I would now like to take the time to explain why we expect this to be an inflationary decade and why we are invested in the way we are in our equity income portfolio.
First of all, let's begin with inflation. Inflation has and will always be a phenomenon of too much money chasing too few goods. Policymakers do not take responsibility and may not always suffer the direct consequences for their inflationary actions. Often, their spending or use of excessive stimulus may have short-term rewards through votes, asset bubbles, or kickbacks from the industries or groups that benefit most. Once it is clear that the costs have outstripped the benefits via cost-of-living inflationary spikes in food and energy, as we see today, the politician's first recourse is typically to blame the market, speculators, or greedy corporations engaged in price gouging. They may also blame unions and workers demanding higher wages, wars, pandemics or, as we see today, all of the above. One thing is for certain, gas and energy prices were already climbing steadily upwards from their 2020 lows years before Putin invaded Ukraine. Though we did see an immediate spike in the days and weeks following, we cannot blame Putin for the many years of regulatory pressure and underinvestment into the fossil fuel industry that has led us into our current predicament.
When it comes to the longer-term trend underway on energy, food, and overall inflation, there are seven key reasons why I expect inflation to remain high throughout this decade.
The Fed is talking tough, hoping they can talk inflation down, but it will likely not work. By Q3, we expect the Fed to pivot back to easing as the real estate and the economy roll over as they are now doing. Mortgage rates have doubled over the last year. The cost of financing a $750,000 mortgage has gone from $3,155 to $4,475. Mortgage rates are now close to 6% and still rising which is slowing the real estate market. Falling real estate markets have always been associated with recessions so it is one indicator next to PMIs that we are watching closely to give us a heads up when the Fed will pivot and reverse back to easy money.
Another factor is the massive amount of debt in the economy at all levels from government, businesses to consumers. US government debt is over $30 trillion and expanding at a rate of $300-400 billion per month. The average rate the government pays on debt is slightly above 2%. With rates rising on ten-year notes and over $6 trillion in bonds rolling over this year, a deficit ranging from $1.5 - 2 trillion, there will be a large amount of debt that will need to be financed. The Fed will need to intervene eventually if they want to avoid a debt crisis. A rise in interest rates by 1% will cost the government $300 billion in additional interest.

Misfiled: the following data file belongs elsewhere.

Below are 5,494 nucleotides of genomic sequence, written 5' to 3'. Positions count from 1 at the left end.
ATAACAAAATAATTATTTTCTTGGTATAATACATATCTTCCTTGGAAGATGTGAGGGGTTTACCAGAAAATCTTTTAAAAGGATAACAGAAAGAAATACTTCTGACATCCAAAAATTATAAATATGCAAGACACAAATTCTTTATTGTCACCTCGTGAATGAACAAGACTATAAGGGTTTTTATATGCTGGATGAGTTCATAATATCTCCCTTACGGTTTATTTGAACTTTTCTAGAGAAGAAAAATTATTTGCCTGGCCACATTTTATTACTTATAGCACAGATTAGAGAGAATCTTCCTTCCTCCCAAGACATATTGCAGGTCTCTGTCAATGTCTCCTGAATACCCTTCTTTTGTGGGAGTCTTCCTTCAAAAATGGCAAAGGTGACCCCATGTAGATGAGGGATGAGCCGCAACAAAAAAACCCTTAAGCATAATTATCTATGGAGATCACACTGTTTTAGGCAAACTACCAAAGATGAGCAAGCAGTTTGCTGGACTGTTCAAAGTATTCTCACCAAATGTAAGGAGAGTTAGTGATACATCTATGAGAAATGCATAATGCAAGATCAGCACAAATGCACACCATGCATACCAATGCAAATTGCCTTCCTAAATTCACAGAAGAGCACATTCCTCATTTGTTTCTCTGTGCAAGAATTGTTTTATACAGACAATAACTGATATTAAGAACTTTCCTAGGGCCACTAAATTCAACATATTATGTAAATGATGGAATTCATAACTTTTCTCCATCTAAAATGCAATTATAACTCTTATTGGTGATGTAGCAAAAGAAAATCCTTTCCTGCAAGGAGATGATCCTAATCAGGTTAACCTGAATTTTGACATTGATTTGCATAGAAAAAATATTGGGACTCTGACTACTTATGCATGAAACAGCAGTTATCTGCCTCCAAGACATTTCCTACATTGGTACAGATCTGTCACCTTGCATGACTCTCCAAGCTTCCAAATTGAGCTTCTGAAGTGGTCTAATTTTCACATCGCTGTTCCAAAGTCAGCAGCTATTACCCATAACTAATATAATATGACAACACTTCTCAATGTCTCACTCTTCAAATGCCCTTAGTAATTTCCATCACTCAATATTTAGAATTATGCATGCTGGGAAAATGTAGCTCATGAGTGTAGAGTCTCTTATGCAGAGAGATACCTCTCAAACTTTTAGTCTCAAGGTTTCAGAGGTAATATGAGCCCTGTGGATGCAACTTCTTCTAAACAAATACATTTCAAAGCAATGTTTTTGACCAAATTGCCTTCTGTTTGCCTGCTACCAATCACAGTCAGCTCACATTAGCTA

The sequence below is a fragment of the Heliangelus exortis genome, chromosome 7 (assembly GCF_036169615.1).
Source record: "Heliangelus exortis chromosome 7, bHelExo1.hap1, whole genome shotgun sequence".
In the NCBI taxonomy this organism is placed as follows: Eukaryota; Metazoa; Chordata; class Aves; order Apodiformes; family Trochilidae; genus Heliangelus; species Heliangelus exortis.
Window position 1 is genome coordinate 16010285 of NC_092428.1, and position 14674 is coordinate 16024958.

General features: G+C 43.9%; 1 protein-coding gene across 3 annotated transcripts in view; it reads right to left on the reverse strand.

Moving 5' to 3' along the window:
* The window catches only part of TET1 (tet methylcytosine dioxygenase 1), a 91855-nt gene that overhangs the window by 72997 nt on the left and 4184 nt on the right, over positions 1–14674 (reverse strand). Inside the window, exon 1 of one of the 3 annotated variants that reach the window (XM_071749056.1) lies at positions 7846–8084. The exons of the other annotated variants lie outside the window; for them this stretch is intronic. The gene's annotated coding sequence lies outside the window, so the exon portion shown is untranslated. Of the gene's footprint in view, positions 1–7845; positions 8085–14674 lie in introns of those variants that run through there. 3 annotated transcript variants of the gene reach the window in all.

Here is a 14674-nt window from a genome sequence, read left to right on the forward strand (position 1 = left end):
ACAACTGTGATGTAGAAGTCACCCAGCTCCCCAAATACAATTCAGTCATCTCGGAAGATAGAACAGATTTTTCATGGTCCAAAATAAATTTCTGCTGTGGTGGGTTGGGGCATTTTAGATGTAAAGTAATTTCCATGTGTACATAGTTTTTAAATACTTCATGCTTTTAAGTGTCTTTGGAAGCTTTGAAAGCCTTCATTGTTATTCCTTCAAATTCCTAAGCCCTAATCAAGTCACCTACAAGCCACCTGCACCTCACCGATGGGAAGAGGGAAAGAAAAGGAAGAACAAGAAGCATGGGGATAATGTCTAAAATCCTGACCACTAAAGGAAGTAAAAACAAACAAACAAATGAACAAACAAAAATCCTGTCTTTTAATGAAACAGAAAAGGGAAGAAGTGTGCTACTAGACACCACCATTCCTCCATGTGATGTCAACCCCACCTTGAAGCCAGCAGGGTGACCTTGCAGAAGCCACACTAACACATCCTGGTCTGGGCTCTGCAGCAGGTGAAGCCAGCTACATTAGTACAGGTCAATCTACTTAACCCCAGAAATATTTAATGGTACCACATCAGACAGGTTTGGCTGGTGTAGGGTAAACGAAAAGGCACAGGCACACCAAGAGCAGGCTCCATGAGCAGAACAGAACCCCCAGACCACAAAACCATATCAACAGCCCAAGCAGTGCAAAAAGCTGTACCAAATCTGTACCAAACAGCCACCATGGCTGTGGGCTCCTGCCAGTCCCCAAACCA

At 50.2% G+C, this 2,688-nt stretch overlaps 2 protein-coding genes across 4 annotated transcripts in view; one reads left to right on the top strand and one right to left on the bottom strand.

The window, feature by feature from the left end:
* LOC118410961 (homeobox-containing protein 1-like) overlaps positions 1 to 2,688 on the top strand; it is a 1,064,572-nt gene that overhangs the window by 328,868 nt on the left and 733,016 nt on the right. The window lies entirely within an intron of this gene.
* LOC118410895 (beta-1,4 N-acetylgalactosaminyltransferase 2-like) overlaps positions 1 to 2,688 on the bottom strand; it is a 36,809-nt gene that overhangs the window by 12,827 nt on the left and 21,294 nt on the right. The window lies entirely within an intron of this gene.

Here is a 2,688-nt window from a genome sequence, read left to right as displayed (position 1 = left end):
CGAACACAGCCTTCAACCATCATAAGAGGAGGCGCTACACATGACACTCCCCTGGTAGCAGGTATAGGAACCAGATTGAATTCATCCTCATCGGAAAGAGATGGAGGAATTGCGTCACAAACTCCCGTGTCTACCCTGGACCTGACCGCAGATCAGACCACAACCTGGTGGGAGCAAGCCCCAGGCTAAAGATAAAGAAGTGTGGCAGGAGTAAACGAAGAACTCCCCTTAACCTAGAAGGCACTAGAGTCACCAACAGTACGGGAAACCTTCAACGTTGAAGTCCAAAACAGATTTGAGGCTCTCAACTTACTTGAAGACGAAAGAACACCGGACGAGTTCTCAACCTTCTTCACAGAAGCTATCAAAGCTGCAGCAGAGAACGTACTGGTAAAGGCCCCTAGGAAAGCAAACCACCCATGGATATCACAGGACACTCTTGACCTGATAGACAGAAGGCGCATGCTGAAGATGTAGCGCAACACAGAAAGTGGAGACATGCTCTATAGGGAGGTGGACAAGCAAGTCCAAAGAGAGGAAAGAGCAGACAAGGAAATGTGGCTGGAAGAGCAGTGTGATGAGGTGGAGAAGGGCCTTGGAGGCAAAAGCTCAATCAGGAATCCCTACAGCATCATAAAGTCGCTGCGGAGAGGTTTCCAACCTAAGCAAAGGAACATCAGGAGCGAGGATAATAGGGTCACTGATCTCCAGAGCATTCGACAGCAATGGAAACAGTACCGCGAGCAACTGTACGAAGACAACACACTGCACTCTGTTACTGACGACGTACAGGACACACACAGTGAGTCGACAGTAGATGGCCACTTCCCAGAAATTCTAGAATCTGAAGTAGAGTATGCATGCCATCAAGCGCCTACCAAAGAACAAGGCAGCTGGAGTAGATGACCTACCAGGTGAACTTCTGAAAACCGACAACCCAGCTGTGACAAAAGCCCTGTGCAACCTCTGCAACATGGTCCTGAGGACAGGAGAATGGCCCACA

Consider as well what is going on in the corporate debt markets. Over half of all investment-grade bonds are rated BBB, just one notch above junk bond status. If the economy rolls over, many of these bonds will get downgraded and need to be sold, triggering a debt crisis. It is one reason the Fed bought corporate bonds in the February 2020 bear market to prevent a debt collapse. You can see the stress in the corporate bond and treasury markets in the graphs below.
The Treasury ETF (TLT) has lost 19% of its value this year while the high yield corporate bond market is showing signs of stress. The Fed needs to tread carefully or else the bond market will lock up as it did in 2018.
In my four decades in the business, I have only witnessed one soft landing once a fed rate raising cycle began, which was 1994. They have a very poor track record of predicting inflation and engineering a soft landing in the economy. Almost 95% of the time, a rate raising cycle ends up putting the economy into a recession. The government just reported that GDP contracted by 1.4% in the first quarter. If the economy continues to contract, we may already be in the beginning stages of a recession, typically defined as two negative quarters of negative economic growth.
Given our current level of inflation officially at 8.5%, it would take a fed funds rate of 10% or more to stem inflation. With an economy this leveraged, there is no way the Fed will be able to get to such levels without triggering a massive deflationary collapse. There is simply too much debt. It took them five years to raise rates to 2.5% last time when inflation was moderate compared to today's 8.5%.
US government debt is now growing at 3-4 times the rate of economic growth as we have added nearly $8 trillion in new debt in the last three years alone. Consumer and corporate debt have also grown substantially as shown in the graph below.
When it comes to the above trend, we must also keep in mind that most of government spending is on entitlements, which are untouchable, meaning deficits are now on automatic pilot and will keep growing well into this decade. This will require the Fed to keep buying government debt in order to keep interest rates suppressed. This is another reason we like stocks as inflation hedges and for income as I believe we have entered a multi-decade bear market for bonds. The 60/40 split between stocks and bonds that worked so well for decades has broken down. The split does not work when you are in prolonged inflationary periods.
This year is a harbinger of things to come with both stocks and bonds both down for the year. What we are more likely to see is multiple bull/bear markets with the pendulum swinging between upswings in stocks followed by bear markets every few years. The decade-long disinflationary bull markets are, I believe, a thing of the past. What we are more likely to experience is what we went through between 1966-1982 as shown in the graph below as inflation rises and recedes.
As I wrote in my Death of Money and Energy Shock series of articles early 2020, events are unfolding exactly as predicted. So, for now, I intend to ride out the storm as the stocks we own are the kind of stocks that will likely do well in this environment. These are large blue-chip companies with a long history of raising dividends in both bull and bear markets as they are leaders within their industry with strong balance sheets, generating large free cash flow returned to shareholders in the form of rising dividends, stock buybacks, and the paying down of debt. The markets may correct further, but the Fed will end up pivoting by the second half of this year, I believe, as asset markets falter and the economy slows down and heads closer to a recession.
We are monitoring key economic indicators both here and abroad and keeping close tabs on the assumptions we have made and the positions we own. If there is a course correction needed, we will be vigilant and do what is necessary to protect capital and hedge against inflation.
Editor's Note: The summary bullets for this article were chosen by Seeking Alpha editors.